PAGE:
17. Value of computed tomography arthrography with delayed acquisitions in the work-up of ganglion cysts of the tarsal tunnel: report of three cases

    Energy Technology Data Exchange (ETDEWEB)

    Omoumi, Patrick [Cliniques Universitaires Saint-Luc, Universite Catholique de Louvain, Department of Medical Imaging, Avenue Hippocrate 10/2942, 1200, Brussels (Belgium); Centre Hospitalier Universitaire de Tours, Department of Medical Imaging, Tours (France); Gheldere, Antoine de; Leemrijse, Thibaut [Cliniques Universitaires Saint-Luc, Universite Catholique de Louvain, Department of Orthopedics, Brussels (Belgium); Galant, Christine [Cliniques Universitaires Saint-Luc, Universite Catholique de Louvain, Department of Pathology, Brussels (Belgium); Van den Bergh, Peter [Cliniques Universitaires Saint-Luc, Universite Catholique de Louvain, Department of Neurology, Brussels (Belgium); Malghem, Jacques; Simoni, Paolo; Berg, Bruno C.V.; Lecouvet, Frederic E. [Cliniques Universitaires Saint-Luc, Universite Catholique de Louvain, Department of Medical Imaging, Avenue Hippocrate 10/2942, 1200, Brussels (Belgium)

    2010-04-15

    Ganglion cysts are a common cause of tarsal tunnel syndrome. As in other locations, these cysts are believed to communicate with neighboring joints. The positive diagnosis and preoperative work-up of these cysts require identification and location of the cyst pedicles so that they may be excised and the risk of recurrence decreased. This can be challenging with ultrasonography and magnetic resonance (MR) imaging. We present three cases of symptomatic ganglion cysts of the tarsal tunnel, diagnosed by MR imaging, where computed tomography (CT) arthrography with delayed acquisitions helped to confirm the diagnosis and identify precisely the topography of the communication with the subtalar joint. These cases provide new evidence of the articular origin of ganglion cysts developing in the tarsal tunnel. (orig.)

  18. Value of computed tomography arthrography with delayed acquisitions in the work-up of ganglion cysts of the tarsal tunnel: report of three cases

    International Nuclear Information System (INIS)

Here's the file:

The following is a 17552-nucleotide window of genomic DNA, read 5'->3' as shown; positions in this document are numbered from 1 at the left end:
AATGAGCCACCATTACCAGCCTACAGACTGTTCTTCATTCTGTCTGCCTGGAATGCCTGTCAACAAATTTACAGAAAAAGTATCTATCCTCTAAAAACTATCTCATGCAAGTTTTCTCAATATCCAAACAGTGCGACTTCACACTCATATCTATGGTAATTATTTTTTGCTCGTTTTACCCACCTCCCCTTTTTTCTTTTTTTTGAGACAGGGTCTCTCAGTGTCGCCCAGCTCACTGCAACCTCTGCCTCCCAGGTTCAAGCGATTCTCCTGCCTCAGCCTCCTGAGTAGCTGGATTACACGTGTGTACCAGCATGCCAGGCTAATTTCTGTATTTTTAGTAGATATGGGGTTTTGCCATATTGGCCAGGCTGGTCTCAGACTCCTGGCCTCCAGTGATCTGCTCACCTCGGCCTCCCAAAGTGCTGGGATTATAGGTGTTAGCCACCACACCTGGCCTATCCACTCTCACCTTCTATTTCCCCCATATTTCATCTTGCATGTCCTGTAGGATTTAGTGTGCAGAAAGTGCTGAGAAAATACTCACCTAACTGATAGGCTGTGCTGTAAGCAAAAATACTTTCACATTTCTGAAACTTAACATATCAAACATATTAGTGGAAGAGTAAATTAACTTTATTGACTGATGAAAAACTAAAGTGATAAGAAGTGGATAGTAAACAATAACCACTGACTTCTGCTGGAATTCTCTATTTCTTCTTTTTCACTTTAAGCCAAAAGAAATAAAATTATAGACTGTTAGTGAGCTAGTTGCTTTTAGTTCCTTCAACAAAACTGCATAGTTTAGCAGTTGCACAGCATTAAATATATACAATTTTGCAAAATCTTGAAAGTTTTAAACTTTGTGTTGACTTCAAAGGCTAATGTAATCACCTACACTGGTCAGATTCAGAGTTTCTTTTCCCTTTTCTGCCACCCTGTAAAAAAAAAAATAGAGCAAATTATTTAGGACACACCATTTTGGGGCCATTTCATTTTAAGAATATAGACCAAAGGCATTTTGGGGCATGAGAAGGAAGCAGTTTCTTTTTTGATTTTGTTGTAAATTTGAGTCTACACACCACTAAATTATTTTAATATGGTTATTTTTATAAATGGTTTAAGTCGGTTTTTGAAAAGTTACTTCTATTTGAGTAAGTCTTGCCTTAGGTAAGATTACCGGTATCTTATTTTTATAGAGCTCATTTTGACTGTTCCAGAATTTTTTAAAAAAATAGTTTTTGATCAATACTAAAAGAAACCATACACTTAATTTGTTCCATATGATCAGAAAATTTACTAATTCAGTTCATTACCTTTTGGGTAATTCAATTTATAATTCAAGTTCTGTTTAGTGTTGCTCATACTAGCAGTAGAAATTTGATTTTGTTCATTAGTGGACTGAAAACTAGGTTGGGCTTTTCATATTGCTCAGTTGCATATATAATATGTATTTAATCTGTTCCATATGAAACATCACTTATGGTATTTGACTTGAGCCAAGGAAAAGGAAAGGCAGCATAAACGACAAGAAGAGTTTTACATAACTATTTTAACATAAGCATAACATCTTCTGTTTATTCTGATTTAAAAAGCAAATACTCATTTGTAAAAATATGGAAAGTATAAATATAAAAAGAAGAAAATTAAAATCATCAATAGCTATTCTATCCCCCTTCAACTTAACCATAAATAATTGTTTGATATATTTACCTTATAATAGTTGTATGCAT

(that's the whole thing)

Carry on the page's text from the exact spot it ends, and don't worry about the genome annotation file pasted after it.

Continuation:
Ganglion cysts are a common cause of tarsal tunnel syndrome. As in other locations, these cysts are believed to communicate with neighboring joints. The positive diagnosis and preoperative work-up of these cysts require identification and location of the cyst pedicles so that they may be excised and the risk of recurrence decreased. This can be challenging with ultrasonography and magnetic resonance (MR) imaging. We present three cases of symptomatic ganglion cysts of the tarsal tunnel, diagnosed by MR imaging, where computed tomography (CT) arthrography with delayed acquisitions helped to confirm the diagnosis and identify precisely the topography of the communication with the subtalar joint. These cases provide new evidence of the articular origin of ganglion cysts developing in the tarsal tunnel. (orig.)

  19. Magnetic resonance imaging and magnetic resonance arthrography of the shoulder: dependence on the level of training of the performing radiologist for diagnostic accuracy

    Energy Technology Data Exchange (ETDEWEB)

    Theodoropoulos, John S. [University of Toronto, Division of Orthopaedics, Mount Sinai Hospital and the University Health Network, Toronto, ON (Canada); Andreisek, Gustav [University of Toronto, Department of Medical Imaging, Mount Sinai Hospital and the University Health Network, Toronto, ON (Canada); University Hospital Zuerich, Institute for Diagnostic Radiology, Zuerich (Switzerland); Harvey, Edward J. [McGill University, Division of Orthopaedics, MUHC - Montreal General Hospital, Montreal, Quebec (Canada); Wolin, Preston [Center for Athletic Medicine, Chicago, IL (United States)

    2010-07-15

    Discrepancies were identified between magnetic resonance (MR) imaging and clinical findings in patients who had MR imaging examinations evaluated by community-based general radiologists. The purpose of this study was to evaluate the diagnostic performance of MR imaging examinations of the shoulder with regard to the training level of the performing radiologist. A review of patient charts identified 238 patients (male/female, 175/63; mean age, 40.4 years) in whom 250 arthroscopies were performed and who underwent MR imaging or direct MR arthrography in either a community-based or hospital-based institution prior to surgery. All MR imaging and surgical reports were reviewed and the diagnostic performance for the detection of labral, rotator cuff, biceps, and Hill-Sachs lesions was determined. Kappa and Student's t test analyses were performed in a subset of cases in which initial community-based MR images were re-evaluated by hospital-based musculoskeletal radiologists, to determine the interobserver agreement and any differences in image interpretation. The diagnostic performance of community-based general radiologists was lower than that of hospital-based sub-specialized musculoskeletal radiologists. A sub-analysis of re-evaluated cases showed that musculoskeletal radiologists performed better. {kappa} values were 0.208, 0.396, 0.376, and 0.788 for labral, rotator cuff, biceps, and Hill-Sachs lesions (t test statistics: p =<0.001, 0.004, 0.019, and 0.235). Our results indicate that the diagnostic performance of MR imaging and MR arthrography of the shoulder depends on the training level of the performing radiologist, with sub-specialized musculoskeletal radiologists having a better diagnostic performance than general radiologists. (orig.)

  20. Indirect MR arthrography of anterior shoulder instability in the ABER and the apprehension test positions: a prospective comparative study of two different shoulder positions during MRI using intravenous gadodiamide contrast for enhancement of the joint fluid